A common theme I’ve noticed with many of my clients is that they don’t have any definite goals to aim towards.

This has always surprised me, as goal setting is frequently recommended by self-improvement gurus, performance coaches, and business leaders. It’s also something that I learned at university and have implemented successfully in my life ever since.

If you’re similar to the majority of my life coaching clients and you don’t have any definite goals to aim for, then you’re missing out on what is probably the most powerful personal success technique on the planet.

The good news is—you’ve come to the right place for help with this.

In this article, I’ll explain exactly what goal-setting is and how you can put it into action in your life. As you’ll discover, it’s a key that can open many doors for you.

An Introduction to Goal Setting

Goals can be big, small, short-term, long-term, essential, or desirable. But they all share one thing: They will give you something to aim for.

This is important. As just like a ship without a destination, if you have no goals, you’ll end drifting aimlessly.

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Goals give you purpose. They also give you drive and enthusiasm. In other words—they make you feel alive!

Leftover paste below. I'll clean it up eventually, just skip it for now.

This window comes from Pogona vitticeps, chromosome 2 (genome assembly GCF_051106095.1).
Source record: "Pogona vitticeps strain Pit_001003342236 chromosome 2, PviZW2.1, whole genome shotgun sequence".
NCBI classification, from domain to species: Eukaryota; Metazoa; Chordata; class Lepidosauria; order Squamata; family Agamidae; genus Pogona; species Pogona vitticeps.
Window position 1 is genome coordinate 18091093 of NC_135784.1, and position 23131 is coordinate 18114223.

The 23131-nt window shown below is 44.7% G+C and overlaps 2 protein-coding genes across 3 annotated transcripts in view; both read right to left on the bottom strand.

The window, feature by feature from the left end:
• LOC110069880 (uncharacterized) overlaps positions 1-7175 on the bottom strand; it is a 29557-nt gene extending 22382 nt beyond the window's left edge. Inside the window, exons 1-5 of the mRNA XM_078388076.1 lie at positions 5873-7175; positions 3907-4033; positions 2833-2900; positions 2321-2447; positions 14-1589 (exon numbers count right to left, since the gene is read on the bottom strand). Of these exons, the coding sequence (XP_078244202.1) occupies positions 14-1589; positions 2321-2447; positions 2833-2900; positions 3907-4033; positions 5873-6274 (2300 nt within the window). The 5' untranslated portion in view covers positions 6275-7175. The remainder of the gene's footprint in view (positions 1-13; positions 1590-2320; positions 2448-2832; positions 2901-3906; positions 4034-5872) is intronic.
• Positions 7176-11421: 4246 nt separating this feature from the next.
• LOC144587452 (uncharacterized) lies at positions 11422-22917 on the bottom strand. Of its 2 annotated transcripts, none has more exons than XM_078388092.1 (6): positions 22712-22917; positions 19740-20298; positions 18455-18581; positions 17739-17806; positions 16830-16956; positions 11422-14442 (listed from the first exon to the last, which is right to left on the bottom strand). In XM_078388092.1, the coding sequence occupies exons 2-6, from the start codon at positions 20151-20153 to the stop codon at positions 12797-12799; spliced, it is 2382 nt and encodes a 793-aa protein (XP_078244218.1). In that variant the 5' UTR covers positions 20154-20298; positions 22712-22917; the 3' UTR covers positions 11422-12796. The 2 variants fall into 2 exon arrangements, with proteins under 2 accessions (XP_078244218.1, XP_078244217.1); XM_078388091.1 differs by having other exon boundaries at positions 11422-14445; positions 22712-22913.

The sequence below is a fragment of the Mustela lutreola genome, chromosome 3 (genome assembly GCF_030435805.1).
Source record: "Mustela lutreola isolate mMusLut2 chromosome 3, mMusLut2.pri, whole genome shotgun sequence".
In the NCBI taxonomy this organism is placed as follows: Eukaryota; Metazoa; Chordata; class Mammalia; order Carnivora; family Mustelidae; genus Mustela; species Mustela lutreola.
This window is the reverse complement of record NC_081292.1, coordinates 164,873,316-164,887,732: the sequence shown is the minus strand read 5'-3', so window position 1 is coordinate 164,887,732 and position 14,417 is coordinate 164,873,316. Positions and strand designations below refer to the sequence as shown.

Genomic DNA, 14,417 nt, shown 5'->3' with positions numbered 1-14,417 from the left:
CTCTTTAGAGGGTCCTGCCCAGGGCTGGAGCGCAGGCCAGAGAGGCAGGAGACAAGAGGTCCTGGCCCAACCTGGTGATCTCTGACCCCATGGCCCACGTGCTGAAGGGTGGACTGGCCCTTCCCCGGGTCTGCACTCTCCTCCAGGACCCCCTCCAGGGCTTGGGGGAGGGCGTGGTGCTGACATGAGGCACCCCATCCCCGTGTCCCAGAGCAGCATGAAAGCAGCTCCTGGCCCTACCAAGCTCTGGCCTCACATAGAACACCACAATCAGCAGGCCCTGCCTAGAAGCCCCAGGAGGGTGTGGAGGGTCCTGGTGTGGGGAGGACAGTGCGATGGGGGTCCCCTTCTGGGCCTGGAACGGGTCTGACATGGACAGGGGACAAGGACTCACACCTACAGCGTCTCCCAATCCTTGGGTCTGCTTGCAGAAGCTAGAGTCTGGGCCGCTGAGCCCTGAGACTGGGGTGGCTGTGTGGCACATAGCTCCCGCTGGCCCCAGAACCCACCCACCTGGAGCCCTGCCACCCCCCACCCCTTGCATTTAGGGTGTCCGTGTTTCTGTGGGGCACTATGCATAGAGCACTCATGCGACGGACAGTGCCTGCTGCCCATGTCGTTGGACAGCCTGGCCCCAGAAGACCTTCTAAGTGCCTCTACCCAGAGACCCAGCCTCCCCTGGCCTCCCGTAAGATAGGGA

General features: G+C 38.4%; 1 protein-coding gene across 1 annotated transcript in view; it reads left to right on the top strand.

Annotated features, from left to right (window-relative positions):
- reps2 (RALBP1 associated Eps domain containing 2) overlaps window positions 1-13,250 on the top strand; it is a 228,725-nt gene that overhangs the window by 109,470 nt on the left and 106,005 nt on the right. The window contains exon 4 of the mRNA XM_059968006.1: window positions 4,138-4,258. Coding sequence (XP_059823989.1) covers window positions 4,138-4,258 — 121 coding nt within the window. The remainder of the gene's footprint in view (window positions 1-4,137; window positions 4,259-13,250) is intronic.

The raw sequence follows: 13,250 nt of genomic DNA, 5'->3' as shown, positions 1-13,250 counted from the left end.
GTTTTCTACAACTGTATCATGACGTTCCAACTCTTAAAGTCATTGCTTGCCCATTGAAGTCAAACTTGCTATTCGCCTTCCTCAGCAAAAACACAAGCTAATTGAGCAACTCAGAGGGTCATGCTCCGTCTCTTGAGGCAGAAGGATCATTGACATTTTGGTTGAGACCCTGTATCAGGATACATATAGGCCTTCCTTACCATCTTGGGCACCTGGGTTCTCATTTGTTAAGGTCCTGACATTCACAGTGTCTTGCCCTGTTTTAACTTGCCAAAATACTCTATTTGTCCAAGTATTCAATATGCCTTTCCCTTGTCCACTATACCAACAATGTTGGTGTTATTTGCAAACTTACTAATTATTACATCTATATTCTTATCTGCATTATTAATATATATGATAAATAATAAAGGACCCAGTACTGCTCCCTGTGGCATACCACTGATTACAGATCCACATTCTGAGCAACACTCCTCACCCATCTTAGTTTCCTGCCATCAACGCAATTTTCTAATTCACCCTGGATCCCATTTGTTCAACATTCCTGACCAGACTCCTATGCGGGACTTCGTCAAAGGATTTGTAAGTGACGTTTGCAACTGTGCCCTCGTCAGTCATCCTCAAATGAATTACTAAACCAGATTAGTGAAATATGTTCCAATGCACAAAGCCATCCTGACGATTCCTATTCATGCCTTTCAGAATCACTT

If you’ve never spent time setting goals before, then here’s what I recommend you to do:

  1. Take some time to evaluate all areas of your life (health, career, family, etc.).
  2. Determine which of these areas need a boost.
  3. Think of ways in which to achieve this (for example, if you want to boost your health, you could eat less and exercise more).
  4. Set some definite goals that you would like to achieve.
  5. Write down these goals, including the date you want to accomplish them by.

Now, before you get started on the above, I want to make one thing clear: Goals are not wishful thinking!

By this, I mean that while your goals should be ambitious, they shouldn’t be unrealistic or verging into fantasy land.